Groups appear naturally in many parts of mathematics, but one of the classical sources of groups is the study of symmetry, i.e., global transformations which preserve a given structure, in the modern mathematical language – global automorphisms of the given structure. For many well known geometrical structures these automorphisms groups have the additional structure of a smooth manifold compatible with the group structure which led to the notion of a Lie group. Groupoids seem to be the natural formulation of the symmetry of a fibred object. The automorphism group of a linear space is its general linear group. If there is a scalar product or a complex structure, then this new geometrical structure has as its automorphism group the orthogonal or complex linear group. A Riemannian structure or an almost complex structure on a manifold induces a scalar product or a complex structure, respectively, in each tangent space. As the tangent bundle at a point is a linear approximation of a small open neighbourhood of this point, and the study of geometry of the manifold involves the study of local transformations preserving the geometrical structure, it is important to study automorphisms of the corresponding tangent spaces with their geometrical structures. In this way one obtains the groupoid of all linear isomorphisms between tangent spaces, or its subgroupoid of isomorphisms which preserve a given geometrical structure, e.g., scalar products or complex structures. If we consider local automorphisms of a geometrical structure we obtain a pseudogroup. The germs or jets of elements of this pseudogroup form a groupoid. These examples clearly show that the study of local automorphisms of a geometrical structure lead directly to a groupoid.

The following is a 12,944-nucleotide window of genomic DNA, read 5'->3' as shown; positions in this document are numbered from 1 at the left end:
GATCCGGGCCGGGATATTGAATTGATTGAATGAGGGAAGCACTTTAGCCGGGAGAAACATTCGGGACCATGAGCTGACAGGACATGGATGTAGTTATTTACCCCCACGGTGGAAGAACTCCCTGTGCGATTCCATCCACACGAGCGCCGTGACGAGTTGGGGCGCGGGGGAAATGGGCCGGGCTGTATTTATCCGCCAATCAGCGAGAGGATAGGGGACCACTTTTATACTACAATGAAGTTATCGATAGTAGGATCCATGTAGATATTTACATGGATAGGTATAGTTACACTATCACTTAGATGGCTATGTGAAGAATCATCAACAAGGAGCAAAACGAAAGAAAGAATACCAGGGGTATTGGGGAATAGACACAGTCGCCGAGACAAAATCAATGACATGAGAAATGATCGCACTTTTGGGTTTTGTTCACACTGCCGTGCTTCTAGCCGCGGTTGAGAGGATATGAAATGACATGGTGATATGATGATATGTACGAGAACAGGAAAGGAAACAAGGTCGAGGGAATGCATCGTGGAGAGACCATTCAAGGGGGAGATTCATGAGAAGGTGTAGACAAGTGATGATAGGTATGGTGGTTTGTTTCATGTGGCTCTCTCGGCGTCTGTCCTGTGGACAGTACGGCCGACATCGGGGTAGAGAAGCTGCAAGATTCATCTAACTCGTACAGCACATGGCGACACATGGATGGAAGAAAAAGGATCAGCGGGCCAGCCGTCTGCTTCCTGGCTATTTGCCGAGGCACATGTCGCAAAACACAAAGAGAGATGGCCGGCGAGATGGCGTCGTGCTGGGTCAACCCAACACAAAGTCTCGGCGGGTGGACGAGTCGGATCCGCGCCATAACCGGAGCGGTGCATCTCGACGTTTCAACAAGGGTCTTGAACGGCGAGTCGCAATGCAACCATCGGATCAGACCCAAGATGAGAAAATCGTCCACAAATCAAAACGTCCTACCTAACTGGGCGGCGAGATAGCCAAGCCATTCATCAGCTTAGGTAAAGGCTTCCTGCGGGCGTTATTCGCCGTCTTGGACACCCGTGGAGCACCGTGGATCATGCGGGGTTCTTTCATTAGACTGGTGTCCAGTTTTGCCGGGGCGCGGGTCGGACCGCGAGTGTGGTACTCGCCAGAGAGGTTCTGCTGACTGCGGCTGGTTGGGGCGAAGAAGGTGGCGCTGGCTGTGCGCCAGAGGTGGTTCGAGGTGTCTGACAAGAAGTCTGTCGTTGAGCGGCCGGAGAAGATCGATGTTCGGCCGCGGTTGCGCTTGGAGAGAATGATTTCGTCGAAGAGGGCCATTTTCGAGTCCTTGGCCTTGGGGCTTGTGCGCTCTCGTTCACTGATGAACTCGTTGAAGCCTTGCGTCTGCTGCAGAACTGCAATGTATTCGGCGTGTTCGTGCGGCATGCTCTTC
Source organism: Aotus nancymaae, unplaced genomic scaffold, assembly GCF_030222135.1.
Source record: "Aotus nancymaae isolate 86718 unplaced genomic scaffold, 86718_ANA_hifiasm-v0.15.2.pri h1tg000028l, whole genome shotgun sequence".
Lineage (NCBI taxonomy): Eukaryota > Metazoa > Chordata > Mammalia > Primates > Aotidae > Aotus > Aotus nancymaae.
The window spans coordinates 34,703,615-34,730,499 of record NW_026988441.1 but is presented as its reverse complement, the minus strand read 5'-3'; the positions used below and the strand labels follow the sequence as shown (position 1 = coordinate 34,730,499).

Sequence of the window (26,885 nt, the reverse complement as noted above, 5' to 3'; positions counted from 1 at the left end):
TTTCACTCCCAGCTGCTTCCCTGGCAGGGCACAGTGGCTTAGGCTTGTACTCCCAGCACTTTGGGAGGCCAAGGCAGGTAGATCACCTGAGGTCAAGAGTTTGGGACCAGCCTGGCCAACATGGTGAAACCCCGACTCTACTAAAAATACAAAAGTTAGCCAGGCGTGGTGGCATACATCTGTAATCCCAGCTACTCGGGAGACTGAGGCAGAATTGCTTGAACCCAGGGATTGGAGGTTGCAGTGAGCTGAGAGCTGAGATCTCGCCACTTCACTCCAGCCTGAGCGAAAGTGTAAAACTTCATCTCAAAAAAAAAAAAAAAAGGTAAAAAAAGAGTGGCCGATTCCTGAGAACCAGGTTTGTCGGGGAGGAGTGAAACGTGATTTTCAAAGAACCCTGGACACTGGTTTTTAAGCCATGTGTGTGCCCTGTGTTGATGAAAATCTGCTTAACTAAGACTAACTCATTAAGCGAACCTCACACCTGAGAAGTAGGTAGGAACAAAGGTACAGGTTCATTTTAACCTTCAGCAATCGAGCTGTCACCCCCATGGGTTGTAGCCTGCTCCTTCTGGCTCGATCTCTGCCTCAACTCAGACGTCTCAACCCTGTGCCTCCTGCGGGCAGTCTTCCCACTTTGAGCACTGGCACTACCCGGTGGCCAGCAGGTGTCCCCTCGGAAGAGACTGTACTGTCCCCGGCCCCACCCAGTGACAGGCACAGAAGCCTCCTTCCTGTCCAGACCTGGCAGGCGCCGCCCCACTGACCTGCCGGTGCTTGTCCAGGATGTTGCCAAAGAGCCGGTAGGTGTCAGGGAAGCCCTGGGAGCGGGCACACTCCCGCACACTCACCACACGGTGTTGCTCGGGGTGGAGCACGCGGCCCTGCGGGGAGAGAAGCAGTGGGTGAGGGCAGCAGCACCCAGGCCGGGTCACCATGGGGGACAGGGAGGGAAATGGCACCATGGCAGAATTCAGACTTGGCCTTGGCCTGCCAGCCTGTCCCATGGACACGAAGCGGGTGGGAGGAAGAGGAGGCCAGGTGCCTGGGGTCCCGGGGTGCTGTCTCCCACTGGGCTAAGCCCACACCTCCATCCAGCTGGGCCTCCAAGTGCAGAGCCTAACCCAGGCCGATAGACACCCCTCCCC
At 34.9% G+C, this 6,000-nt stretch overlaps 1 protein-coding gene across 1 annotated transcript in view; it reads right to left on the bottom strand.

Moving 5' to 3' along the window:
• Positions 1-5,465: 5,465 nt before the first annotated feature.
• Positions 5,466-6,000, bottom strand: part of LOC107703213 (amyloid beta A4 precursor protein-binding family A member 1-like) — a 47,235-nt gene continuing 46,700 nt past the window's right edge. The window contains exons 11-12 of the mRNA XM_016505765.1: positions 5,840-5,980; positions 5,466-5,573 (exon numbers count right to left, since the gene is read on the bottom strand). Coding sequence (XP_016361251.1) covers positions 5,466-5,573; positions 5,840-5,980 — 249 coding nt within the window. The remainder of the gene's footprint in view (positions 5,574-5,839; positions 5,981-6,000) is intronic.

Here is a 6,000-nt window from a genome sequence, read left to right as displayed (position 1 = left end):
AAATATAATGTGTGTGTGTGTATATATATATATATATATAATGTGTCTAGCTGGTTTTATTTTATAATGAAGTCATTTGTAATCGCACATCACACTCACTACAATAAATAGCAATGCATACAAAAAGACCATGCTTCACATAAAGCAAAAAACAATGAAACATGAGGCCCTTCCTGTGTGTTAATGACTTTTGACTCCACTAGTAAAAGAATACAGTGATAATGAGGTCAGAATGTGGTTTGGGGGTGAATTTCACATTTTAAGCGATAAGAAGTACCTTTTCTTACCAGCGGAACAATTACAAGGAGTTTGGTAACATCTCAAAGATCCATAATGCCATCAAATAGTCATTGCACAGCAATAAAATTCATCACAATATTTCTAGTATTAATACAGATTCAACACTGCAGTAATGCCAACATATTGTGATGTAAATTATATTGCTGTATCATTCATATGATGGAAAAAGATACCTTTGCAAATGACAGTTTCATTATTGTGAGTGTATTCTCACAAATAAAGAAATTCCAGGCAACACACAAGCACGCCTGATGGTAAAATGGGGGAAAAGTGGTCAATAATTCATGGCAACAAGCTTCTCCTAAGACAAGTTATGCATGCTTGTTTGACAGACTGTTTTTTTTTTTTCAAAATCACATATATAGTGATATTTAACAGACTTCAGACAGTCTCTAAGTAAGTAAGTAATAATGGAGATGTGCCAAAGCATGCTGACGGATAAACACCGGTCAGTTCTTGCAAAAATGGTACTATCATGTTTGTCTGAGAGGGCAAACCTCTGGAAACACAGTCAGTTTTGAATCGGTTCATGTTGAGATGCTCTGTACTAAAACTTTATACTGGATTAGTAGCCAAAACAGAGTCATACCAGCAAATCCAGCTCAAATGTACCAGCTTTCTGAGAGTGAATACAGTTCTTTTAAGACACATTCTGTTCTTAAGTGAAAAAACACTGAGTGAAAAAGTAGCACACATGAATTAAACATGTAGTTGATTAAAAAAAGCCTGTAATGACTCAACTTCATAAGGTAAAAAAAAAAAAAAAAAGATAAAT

Another source of examples of the groupoid theory is the fundamental groupoid of a topological space. The Lie theory of Lie groups and Lie algebras is one of the cornerstones of the 20th century mathematics, and Lie groupoids and Lie algebroids are good candidates for one of the cornerstones of the 21st century. There are many similarities between the theories, e.g., the three classical results of Lie theory generalize to meaningful questions in the framework of the theory of Lie groupoids and Lie algebroids, i.e., the integrability of morphisms, the integrability of subobjects, and the integrability of abstract Lie algebroids; the research programme and the results were first formulated by J. Pradines in a series of four CRAS notes in 1966–1968 [C. R. Acad. Sci., Paris, Sér. A 263, 907–910 (1966; Zbl 0147.41102), 264, 245–248 (1967; Zbl 0154.21704), 266, 1194–1196 (1968; Zbl 0172.03601), 267, 21–23 (1968; Zbl 0172.03502)].